Gummo | A Fresh Breath on the Neck | October 22, 2021
Jo from the great Bas Rotten recommended this, calling it a mix between Nasum and At the Gates, and none other than Toilet alumnus Ron Deuce seems to agree on the Bandcamp page. I’ll give them Nasum, but the rest you’ll have to verify for yourself, as I’m out of my depth there. For a French band though, the guitars have quite a bit of Nordic buzz to them.
It’s the intensity and the mechanical precision that make me think of the Swedish grind legends. While there’s something about this that makes the “punk” tag feel appropriate, that’s not to say that anything here is sloppy; everyone plays it extremely tight, always ready to stop on a dime to go into a breakdown that can just just as suddenly launch into blasts again. Together with the screaming vocals, the music feels as immediate as a punch to the face, yet thanks to the tempo changes and the second vocalist’s drunk hooligan powerviolence shout, it’s varied enough to not pass by in a blur.
Fading Trail | Count the Days | November 18, 2021
Definitely counting the days for this thing to drop so you can see for yourself how behind the unassuming cover art hides one of the greatest grind records of the year—although what makes it great is how it kind of sits on the outskirts of grind, often feeling more like maybe death/thrash pushed to its absolute limits. The style reminds me of Noisem, where grind might not necessarily be the first association you have upon hearing it. The manic energy is at about the same level, too, albeit without the focus on gore and with a less ratty sound.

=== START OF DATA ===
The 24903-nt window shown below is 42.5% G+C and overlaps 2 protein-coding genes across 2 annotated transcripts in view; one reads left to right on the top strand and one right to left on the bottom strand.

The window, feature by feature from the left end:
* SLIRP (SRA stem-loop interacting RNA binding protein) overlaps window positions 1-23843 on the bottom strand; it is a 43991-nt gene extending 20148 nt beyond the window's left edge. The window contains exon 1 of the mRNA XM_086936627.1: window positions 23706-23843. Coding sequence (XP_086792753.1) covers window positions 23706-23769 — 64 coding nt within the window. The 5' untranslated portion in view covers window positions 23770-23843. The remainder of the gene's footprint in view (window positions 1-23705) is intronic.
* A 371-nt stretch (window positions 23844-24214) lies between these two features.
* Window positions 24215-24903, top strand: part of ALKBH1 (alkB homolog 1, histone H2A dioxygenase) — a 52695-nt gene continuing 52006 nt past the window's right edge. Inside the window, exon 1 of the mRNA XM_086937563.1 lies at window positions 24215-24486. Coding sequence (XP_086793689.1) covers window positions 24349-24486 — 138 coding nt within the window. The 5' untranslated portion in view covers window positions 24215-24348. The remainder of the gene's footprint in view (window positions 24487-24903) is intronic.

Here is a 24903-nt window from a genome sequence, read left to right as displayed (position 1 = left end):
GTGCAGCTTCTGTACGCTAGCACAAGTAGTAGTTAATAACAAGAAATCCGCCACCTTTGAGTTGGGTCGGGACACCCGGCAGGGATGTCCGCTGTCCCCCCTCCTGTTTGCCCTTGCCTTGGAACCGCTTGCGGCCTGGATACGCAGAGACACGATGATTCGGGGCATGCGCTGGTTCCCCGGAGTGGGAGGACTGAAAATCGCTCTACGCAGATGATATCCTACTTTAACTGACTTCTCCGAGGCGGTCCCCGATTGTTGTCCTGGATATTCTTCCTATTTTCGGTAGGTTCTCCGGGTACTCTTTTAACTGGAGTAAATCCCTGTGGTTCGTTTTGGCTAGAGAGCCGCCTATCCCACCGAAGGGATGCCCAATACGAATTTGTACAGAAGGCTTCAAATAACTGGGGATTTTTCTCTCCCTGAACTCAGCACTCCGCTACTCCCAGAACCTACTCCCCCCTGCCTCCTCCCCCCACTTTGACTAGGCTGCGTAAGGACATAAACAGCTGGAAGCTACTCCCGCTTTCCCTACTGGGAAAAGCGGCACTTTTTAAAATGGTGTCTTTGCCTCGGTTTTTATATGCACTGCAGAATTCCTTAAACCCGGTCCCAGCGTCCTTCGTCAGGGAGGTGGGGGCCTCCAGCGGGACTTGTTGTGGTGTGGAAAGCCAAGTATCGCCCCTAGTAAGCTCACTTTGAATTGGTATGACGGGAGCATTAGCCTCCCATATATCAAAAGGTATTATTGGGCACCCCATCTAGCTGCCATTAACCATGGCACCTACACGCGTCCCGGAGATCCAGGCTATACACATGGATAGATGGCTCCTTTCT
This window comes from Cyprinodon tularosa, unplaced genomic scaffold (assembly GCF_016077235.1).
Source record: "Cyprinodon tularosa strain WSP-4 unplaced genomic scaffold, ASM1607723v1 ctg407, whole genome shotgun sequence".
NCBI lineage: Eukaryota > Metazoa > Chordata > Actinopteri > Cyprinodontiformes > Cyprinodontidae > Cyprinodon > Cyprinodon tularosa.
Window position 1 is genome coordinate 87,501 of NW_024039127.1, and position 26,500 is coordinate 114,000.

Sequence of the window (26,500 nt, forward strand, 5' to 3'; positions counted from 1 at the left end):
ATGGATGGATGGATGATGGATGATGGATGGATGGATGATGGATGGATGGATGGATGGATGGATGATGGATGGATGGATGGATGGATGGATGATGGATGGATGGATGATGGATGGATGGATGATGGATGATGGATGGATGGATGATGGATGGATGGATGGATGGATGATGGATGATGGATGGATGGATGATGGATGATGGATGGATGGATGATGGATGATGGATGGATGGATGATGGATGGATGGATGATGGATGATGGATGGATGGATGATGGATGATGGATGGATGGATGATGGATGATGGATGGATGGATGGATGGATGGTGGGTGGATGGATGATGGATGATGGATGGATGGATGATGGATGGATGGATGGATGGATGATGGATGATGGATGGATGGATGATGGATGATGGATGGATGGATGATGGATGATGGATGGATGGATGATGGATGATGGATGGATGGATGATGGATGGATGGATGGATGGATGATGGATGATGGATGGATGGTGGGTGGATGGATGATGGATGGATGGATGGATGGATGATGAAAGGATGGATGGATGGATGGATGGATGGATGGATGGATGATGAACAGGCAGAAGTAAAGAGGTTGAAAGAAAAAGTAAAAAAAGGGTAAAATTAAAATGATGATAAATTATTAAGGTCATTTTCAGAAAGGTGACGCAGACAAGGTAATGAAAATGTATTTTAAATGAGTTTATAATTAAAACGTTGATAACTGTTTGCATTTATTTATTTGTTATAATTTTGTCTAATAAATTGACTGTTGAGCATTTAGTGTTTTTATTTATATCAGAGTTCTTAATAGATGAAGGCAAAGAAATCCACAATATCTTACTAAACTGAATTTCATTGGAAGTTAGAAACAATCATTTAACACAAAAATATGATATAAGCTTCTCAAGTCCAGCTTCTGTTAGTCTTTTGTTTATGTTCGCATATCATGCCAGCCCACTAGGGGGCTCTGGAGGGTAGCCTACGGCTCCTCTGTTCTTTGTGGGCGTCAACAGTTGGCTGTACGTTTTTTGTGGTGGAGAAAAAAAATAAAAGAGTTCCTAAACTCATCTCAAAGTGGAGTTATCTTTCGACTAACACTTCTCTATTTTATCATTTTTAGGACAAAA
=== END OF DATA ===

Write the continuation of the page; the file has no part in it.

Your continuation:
The sound is, as a matter of fact, perfect. Everything is enunciated quite well and nothing gets lost in the fray, yet there’s a certain grimeyness to everything that prevents it from sounding sterile. The acerbic vocals are not too high in the mix and the meaty guitars deliver both high-speed riffing (together with some frantic guitar solos here and there, another aspect resembling Noisem) and the occasional nose dive into somewhat sludgy waters with a merciless heaviness that I find irresistible.
The fantastic frenzy is suddenly broken up at the end of the record when “Crawl” abruptly switches to a collage of samples and harsh noise before making way for the entrancing, synth-laden instrumental closer. Single chords are held over freestyle jazz drumming, creating an unprecedented atmosphere. A very nice palate cleanser that leaves you prepped to go in for another spin and get wrecked all over again. This thing destroys, and I love it.
Bone Tower | We All Will Die One Day | November 5, 2021
It’s only fitting to end on something that will thoroughly screw your head off… and presents a bit of a conundrum to me. I don’t see why I’ve had such qualms about Full of Hell all this time, but then immediately liked this little EP, which ostensibly does the same thing. Seriously, it sounds like it was produced by Kurt Ballou, there’s noise interludes, and the grind is utterly unhinged. So what gives?
Maybe the difference is that these guys consistently dial things to 11 instead of meandering between a measly 10 and 10.5 (pah!). “Mangled Wounds” is a good example of Bone Tower’s peak performance – those are some blasty fucking blasts, easily the fastest we’ve heard today. But even in the song’s latter half, the intensity doesn’t seem to let up despite the lower tempo. Funny how that works. The only real respite is the second half of “Empty Cave,” which has a long, fuzzed-out sample of a choir.
Speaking of the noise elements, they’re not only unobtrusively short, but also unobtrusively good. “The Sun,” in particular, has these peculiar remnants of melody in the beginning and a pretty sick Death Grips-y beat later on. It’s a highlight rather than a throwaway.
Or perhaps the secret is once again the brevity. At a whopping 9 minutes total, it’s hard to get fed up with this thing. Leave them wanting more and whatnot. Sure worked on me!